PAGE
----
April 6 Collaboratory

Critical thinking is both a condition of and a compliment to art-making—world making in Dewey’s pragmatic and democratizing sense of art as experience—that sparks more exploration and more experience

-Doris Sommer




Our “Open Space of Democracy Collaboratory” continues on Thursday with you working on terms and concepts. By noon on Thursday please follow the instructions (and the examples) on the Ephemera page of the course blog. Here is what you need to do:

Post on your blog a list of key terms/concepts in your individual project and at least three excerpts or quotations from our readings that explain or align with each term/concept.

The work here is 1) to define your terms/concepts and 2) to return to the Readings so that this archive of conceptual energy will continue to fuel your project. We will begin class on Thursday with what you discover in making these connections.

Our collaboration laboratory is designed to guide your research on and creation of projects that exemplify the practice of American Cultural Studies. Our “center without walls,” to borrow William Wulf’s words, will use our class time to interact, access, share materials and methods. The productivity of the collaboratory depends on your individual work, and the productivity of your individual work depends on the collaboratory.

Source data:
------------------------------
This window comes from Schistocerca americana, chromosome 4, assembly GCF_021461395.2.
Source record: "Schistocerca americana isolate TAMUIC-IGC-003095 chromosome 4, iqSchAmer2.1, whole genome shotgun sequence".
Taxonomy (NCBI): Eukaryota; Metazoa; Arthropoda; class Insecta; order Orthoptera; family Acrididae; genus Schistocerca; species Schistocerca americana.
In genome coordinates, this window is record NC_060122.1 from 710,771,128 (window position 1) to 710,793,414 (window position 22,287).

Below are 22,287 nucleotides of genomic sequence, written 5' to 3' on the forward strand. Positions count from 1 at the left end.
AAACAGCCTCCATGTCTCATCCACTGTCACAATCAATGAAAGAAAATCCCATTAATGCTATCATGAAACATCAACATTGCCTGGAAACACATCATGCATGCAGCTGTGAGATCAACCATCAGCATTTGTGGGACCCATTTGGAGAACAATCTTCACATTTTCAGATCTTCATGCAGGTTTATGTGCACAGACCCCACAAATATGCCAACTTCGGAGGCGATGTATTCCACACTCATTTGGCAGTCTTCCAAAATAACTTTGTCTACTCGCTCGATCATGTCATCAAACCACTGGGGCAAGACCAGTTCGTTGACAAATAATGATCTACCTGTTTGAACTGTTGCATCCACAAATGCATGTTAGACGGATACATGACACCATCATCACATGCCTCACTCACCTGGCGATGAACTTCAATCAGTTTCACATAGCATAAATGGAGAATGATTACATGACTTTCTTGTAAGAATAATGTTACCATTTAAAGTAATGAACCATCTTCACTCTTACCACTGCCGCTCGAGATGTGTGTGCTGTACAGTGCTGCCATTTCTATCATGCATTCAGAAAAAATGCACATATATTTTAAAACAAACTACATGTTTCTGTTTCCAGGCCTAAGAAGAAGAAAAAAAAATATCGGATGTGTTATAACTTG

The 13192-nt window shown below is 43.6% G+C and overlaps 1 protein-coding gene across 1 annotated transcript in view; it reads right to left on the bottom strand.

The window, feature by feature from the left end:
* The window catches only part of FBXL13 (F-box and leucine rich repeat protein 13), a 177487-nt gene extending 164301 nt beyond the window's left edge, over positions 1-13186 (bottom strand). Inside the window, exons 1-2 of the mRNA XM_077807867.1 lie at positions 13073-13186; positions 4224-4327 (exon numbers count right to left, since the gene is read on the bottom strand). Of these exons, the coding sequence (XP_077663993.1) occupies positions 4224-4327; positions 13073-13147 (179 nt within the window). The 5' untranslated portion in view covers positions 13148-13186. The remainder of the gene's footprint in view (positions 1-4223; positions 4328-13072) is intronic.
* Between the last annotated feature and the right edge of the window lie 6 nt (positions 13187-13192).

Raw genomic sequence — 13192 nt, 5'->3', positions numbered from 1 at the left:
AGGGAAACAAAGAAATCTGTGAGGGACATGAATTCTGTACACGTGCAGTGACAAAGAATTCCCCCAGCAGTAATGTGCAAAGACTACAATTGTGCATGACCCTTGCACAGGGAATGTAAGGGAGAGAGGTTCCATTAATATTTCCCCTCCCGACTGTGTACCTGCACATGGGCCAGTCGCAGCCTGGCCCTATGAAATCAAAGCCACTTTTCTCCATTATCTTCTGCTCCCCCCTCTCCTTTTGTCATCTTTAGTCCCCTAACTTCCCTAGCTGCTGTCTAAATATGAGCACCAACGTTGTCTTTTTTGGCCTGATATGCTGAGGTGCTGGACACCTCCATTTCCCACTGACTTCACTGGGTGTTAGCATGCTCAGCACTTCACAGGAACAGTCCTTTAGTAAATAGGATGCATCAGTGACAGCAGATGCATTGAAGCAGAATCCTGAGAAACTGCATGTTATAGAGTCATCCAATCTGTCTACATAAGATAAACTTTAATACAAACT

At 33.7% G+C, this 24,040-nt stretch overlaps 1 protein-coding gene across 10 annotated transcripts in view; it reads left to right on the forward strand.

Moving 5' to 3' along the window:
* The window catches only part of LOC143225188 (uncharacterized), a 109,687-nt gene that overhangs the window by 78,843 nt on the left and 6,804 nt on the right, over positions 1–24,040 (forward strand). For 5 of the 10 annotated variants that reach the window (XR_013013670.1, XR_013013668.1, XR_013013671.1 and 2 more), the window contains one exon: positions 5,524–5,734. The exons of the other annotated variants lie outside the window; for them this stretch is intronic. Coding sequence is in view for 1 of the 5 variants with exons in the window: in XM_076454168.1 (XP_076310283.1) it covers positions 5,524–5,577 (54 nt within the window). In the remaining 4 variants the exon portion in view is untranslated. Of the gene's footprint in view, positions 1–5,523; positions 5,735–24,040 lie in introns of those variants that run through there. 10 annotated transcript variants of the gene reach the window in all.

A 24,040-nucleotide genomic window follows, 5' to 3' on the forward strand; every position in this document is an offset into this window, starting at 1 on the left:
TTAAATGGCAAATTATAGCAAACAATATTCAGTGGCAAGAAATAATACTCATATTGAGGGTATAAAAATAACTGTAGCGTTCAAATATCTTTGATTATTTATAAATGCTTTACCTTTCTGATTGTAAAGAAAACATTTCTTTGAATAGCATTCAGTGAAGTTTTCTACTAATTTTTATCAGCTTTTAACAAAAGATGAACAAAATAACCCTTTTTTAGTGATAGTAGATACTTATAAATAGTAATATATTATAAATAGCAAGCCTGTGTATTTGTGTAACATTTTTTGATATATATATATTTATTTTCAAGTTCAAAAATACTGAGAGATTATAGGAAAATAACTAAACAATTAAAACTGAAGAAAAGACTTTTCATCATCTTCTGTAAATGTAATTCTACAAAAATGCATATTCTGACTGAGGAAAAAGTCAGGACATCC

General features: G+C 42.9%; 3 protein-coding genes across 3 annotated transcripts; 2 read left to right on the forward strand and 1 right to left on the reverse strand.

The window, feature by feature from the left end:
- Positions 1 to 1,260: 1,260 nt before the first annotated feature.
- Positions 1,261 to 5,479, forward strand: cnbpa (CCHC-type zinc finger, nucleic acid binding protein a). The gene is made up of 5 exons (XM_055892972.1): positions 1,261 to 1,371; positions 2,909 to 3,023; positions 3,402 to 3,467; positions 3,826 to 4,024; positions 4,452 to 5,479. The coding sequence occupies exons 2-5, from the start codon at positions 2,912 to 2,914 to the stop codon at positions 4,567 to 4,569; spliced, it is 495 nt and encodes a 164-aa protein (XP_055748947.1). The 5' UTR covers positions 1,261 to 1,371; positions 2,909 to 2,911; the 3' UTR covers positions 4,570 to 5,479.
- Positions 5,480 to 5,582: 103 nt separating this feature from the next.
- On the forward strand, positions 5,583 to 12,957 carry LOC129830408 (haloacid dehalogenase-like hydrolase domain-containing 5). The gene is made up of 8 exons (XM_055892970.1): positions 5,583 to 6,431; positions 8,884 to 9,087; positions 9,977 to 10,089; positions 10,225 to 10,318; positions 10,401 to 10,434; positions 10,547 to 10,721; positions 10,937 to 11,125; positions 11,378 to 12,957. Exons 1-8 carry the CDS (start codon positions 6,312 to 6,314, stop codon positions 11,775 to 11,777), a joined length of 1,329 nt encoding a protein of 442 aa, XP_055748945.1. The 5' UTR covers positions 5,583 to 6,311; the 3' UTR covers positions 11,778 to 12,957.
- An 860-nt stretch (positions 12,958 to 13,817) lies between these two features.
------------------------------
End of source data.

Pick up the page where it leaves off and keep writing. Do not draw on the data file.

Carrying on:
Project Description

The Projects Page on the course blog now includes a rough draft of a project description. Kerrin and I will continue to work on this description as we continue our work.

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Field Work Posts

In addition to Nick’s post What am I doing. . . What am I doing? we talked about in class today, have a look at Tyler’s cross-cultural discussion of tattoo culture Tattooing should be Righteous, Miles’ idea about how to capture the creative space of the music festival, and Patrick’s emerging Reverend Crocker Project.

In Patrick’s case, note well how a short piece from The Providence Journal provides Patrick with a touchstone.(The scanned scrap is above is linked in the post)  The “winds of change” illustration suggest a “war of position” (Gramsci) playing out in the American south—evident in the final sentence of the news article. “Walls reared by hate are strong, but Atlanta is demonstrating that understanding, readiness to abide by law, and common decency can knock down the biggest walls without trouble.”